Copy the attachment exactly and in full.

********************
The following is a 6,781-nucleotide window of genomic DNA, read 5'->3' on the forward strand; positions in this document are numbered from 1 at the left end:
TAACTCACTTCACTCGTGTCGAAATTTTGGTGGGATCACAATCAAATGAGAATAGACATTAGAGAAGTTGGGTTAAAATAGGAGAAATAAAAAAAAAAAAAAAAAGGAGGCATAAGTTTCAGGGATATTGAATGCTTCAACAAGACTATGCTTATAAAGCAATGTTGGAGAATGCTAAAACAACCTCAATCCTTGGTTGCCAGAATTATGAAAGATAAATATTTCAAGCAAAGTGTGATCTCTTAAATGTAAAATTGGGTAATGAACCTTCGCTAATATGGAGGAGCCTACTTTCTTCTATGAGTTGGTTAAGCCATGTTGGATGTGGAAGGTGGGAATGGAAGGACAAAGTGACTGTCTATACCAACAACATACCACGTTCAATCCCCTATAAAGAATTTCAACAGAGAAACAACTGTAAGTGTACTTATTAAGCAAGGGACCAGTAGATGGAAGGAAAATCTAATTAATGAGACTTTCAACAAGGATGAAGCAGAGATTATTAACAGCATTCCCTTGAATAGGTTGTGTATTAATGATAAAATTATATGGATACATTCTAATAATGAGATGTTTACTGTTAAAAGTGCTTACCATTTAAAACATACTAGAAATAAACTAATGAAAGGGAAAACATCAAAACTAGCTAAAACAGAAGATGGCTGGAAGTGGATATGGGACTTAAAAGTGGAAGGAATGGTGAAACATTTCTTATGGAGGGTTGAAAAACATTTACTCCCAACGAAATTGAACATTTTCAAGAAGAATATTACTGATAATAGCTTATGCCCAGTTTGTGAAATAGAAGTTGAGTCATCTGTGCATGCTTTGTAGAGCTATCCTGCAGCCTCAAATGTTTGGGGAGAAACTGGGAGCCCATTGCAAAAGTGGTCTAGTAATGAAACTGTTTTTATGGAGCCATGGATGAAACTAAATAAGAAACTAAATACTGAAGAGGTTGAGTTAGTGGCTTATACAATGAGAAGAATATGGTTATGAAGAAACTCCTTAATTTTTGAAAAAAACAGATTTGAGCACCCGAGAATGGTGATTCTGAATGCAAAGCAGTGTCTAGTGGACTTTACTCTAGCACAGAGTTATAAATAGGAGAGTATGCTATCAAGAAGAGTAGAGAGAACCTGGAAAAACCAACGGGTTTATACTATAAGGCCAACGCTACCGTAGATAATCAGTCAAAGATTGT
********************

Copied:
The following is a 6,781-nucleotide window of genomic DNA, read 5'->3' on the forward strand; positions in this document are numbered from 1 at the left end:
TAACTCACTTCACTCGTGTCGAAATTTTGGTGGGATCACAATCAAATGAGAATAGACATTAGAGAAGTTGGGTTAAAATAGGAGAAATAAAAAAAAAAAAAAAAAGGAGGCATAAGTTTCAGGGATATTGAATGCTTCAACAAGACTATGCTTATAAAGCAATGTTGGAGAATGCTAAAACAACCTCAATCCTTGGTTGCCAGAATTATGAAAGATAAATATTTCAAGCAAAGTGTGATCTCTTAAATGTAAAATTGGGTAATGAACCTTCGCTAATATGGAGGAGCCTACTTTCTTCTATGAGTTGGTTAAGCCATGTTGGATGTGGAAGGTGGGAATGGAAGGACAAAGTGACTGTCTATACCAACAACATACCACGTTCAATCCCCTATAAAGAATTTCAACAGAGAAACAACTGTAAGTGTACTTATTAAGCAAGGGACCAGTAGATGGAAGGAAAATCTAATTAATGAGACTTTCAACAAGGATGAAGCAGAGATTATTAACAGCATTCCCTTGAATAGGTTGTGTATTAATGATAAAATTATATGGATACATTCTAATAATGAGATGTTTACTGTTAAAAGTGCTTACCATTTAAAACATACTAGAAATAAACTAATGAAAGGGAAAACATCAAAACTAGCTAAAACAGAAGATGGCTGGAAGTGGATATGGGACTTAAAAGTGGAAGGAATGGTGAAACATTTCTTATGGAGGGTTGAAAAACATTTACTCCCAACGAAATTGAACATTTTCAAGAAGAATATTACTGATAATAGCTTATGCCCAGTTTGTGAAATAGAAGTTGAGTCATCTGTGCATGCTTTGTAGAGCTATCCTGCAGCCTCAAATGTTTGGGGAGAAACTGGGAGCCCATTGCAAAAGTGGTCTAGTAATGAAACTGTTTTTATGGAGCCATGGATGAAACTAAATAAGAAACTAAATACTGAAGAGGTTGAGTTAGTGGCTTATACAATGAGAAGAATATGGTTATGAAGAAACTCCTTAATTTTTGAAAAAAACAGATTTGAGCACCCGAGAATGGTGATTCTGAATGCAAAGCAGTGTCTAGTGGACTTTACTCTAGCACAGAGTTATAAATAGGAGAGTATGCTATCAAGAAGAGTAGAGAGAACCTGGAAAAACCAACGGGTTTATACTATAAGGCCAACGCTACCGTAGATAATCAGTCAAAGATTGT